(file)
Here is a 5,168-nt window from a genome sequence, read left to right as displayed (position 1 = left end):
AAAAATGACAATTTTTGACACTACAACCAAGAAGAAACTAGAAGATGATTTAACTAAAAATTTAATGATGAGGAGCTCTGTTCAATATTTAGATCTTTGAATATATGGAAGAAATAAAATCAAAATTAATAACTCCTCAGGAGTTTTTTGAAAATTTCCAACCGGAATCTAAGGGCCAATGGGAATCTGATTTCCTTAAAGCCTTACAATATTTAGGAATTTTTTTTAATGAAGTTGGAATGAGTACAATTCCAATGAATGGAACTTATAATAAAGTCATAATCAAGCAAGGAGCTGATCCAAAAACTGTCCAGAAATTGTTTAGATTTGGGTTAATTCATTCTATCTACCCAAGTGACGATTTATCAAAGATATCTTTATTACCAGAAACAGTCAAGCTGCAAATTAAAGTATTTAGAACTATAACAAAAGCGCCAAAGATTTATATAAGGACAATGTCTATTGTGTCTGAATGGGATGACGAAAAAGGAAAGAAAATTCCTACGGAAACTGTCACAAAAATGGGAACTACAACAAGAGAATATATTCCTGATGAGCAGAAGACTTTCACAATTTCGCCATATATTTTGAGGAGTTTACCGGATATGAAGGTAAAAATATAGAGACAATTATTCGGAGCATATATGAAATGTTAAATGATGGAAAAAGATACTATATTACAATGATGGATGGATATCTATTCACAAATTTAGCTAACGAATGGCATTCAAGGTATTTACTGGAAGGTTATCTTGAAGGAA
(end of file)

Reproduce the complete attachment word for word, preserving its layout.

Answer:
Here is a 5,168-nt window from a genome sequence, read left to right as displayed (position 1 = left end):
AAAAATGACAATTTTTGACACTACAACCAAGAAGAAACTAGAAGATGATTTAACTAAAAATTTAATGATGAGGAGCTCTGTTCAATATTTAGATCTTTGAATATATGGAAGAAATAAAATCAAAATTAATAACTCCTCAGGAGTTTTTTGAAAATTTCCAACCGGAATCTAAGGGCCAATGGGAATCTGATTTCCTTAAAGCCTTACAATATTTAGGAATTTTTTTTAATGAAGTTGGAATGAGTACAATTCCAATGAATGGAACTTATAATAAAGTCATAATCAAGCAAGGAGCTGATCCAAAAACTGTCCAGAAATTGTTTAGATTTGGGTTAATTCATTCTATCTACCCAAGTGACGATTTATCAAAGATATCTTTATTACCAGAAACAGTCAAGCTGCAAATTAAAGTATTTAGAACTATAACAAAAGCGCCAAAGATTTATATAAGGACAATGTCTATTGTGTCTGAATGGGATGACGAAAAAGGAAAGAAAATTCCTACGGAAACTGTCACAAAAATGGGAACTACAACAAGAGAATATATTCCTGATGAGCAGAAGACTTTCACAATTTCGCCATATATTTTGAGGAGTTTACCGGATATGAAGGTAAAAATATAGAGACAATTATTCGGAGCATATATGAAATGTTAAATGATGGAAAAAGATACTATATTACAATGATGGATGGATATCTATTCACAAATTTAGCTAACGAATGGCATTCAAGGTATTTACTGGAAGGTTATCTTGAAGGAA